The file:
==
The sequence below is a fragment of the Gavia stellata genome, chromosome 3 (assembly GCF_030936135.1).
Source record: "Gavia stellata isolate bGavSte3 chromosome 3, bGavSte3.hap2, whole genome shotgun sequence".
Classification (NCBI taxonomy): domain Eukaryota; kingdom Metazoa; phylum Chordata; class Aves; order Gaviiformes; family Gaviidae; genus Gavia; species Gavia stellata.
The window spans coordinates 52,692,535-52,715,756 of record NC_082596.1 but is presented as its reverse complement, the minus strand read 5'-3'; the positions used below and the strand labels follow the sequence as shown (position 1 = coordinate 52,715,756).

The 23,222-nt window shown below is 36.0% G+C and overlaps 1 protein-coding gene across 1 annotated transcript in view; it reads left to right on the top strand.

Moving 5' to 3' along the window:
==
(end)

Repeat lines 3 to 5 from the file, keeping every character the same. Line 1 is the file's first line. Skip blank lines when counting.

Classification (NCBI taxonomy): domain Eukaryota; kingdom Metazoa; phylum Chordata; class Aves; order Gaviiformes; family Gaviidae; genus Gavia; species Gavia stellata.
The window spans coordinates 52,692,535-52,715,756 of record NC_082596.1 but is presented as its reverse complement, the minus strand read 5'-3'; the positions used below and the strand labels follow the sequence as shown (position 1 = coordinate 52,715,756).

The 23,222-nt window shown below is 36.0% G+C and overlaps 1 protein-coding gene across 1 annotated transcript in view; it reads left to right on the top strand.